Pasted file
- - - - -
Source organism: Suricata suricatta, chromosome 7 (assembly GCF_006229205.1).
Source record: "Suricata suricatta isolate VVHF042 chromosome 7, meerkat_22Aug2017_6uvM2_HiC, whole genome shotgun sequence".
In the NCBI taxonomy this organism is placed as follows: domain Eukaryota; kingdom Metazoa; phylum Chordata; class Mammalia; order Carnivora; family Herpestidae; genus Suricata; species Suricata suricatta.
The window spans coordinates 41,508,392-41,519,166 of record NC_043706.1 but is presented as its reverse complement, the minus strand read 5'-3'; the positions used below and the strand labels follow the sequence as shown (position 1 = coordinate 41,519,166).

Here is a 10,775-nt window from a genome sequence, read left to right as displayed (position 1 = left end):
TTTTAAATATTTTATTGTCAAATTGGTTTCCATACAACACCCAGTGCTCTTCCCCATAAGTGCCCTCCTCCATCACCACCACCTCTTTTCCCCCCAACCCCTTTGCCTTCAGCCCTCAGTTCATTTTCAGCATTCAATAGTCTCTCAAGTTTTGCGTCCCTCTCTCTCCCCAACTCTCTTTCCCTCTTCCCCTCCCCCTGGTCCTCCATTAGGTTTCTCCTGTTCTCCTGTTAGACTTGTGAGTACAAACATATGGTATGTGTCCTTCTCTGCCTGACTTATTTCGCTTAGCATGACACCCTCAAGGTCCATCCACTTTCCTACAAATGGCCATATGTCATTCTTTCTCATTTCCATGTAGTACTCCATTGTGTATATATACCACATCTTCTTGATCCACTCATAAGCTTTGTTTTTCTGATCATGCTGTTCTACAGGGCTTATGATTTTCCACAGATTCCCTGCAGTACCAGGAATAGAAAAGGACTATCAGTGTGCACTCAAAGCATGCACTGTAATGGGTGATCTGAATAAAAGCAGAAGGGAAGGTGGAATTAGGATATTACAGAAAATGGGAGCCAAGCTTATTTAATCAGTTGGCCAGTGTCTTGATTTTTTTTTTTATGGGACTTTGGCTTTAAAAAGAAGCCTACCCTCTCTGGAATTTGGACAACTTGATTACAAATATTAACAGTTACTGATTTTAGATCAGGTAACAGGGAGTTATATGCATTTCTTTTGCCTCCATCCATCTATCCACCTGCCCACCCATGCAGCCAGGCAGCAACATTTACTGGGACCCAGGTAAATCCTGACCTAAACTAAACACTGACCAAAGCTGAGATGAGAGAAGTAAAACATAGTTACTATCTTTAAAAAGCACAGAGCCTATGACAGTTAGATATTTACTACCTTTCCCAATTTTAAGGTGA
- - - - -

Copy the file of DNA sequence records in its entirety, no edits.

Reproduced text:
Source organism: Suricata suricatta, chromosome 7 (assembly GCF_006229205.1).
Source record: "Suricata suricatta isolate VVHF042 chromosome 7, meerkat_22Aug2017_6uvM2_HiC, whole genome shotgun sequence".
In the NCBI taxonomy this organism is placed as follows: domain Eukaryota; kingdom Metazoa; phylum Chordata; class Mammalia; order Carnivora; family Herpestidae; genus Suricata; species Suricata suricatta.
The window spans coordinates 41,508,392-41,519,166 of record NC_043706.1 but is presented as its reverse complement, the minus strand read 5'-3'; the positions used below and the strand labels follow the sequence as shown (position 1 = coordinate 41,519,166).

Here is a 10,775-nt window from a genome sequence, read left to right as displayed (position 1 = left end):
TTTTAAATATTTTATTGTCAAATTGGTTTCCATACAACACCCAGTGCTCTTCCCCATAAGTGCCCTCCTCCATCACCACCACCTCTTTTCCCCCCAACCCCTTTGCCTTCAGCCCTCAGTTCATTTTCAGCATTCAATAGTCTCTCAAGTTTTGCGTCCCTCTCTCTCCCCAACTCTCTTTCCCTCTTCCCCTCCCCCTGGTCCTCCATTAGGTTTCTCCTGTTCTCCTGTTAGACTTGTGAGTACAAACATATGGTATGTGTCCTTCTCTGCCTGACTTATTTCGCTTAGCATGACACCCTCAAGGTCCATCCACTTTCCTACAAATGGCCATATGTCATTCTTTCTCATTTCCATGTAGTACTCCATTGTGTATATATACCACATCTTCTTGATCCACTCATAAGCTTTGTTTTTCTGATCATGCTGTTCTACAGGGCTTATGATTTTCCACAGATTCCCTGCAGTACCAGGAATAGAAAAGGACTATCAGTGTGCACTCAAAGCATGCACTGTAATGGGTGATCTGAATAAAAGCAGAAGGGAAGGTGGAATTAGGATATTACAGAAAATGGGAGCCAAGCTTATTTAATCAGTTGGCCAGTGTCTTGATTTTTTTTTTTATGGGACTTTGGCTTTAAAAAGAAGCCTACCCTCTCTGGAATTTGGACAACTTGATTACAAATATTAACAGTTACTGATTTTAGATCAGGTAACAGGGAGTTATATGCATTTCTTTTGCCTCCATCCATCTATCCACCTGCCCACCCATGCAGCCAGGCAGCAACATTTACTGGGACCCAGGTAAATCCTGACCTAAACTAAACACTGACCAAAGCTGAGATGAGAGAAGTAAAACATAGTTACTATCTTTAAAAAGCACAGAGCCTATGACAGTTAGATATTTACTACCTTTCCCAATTTTAAGGTGA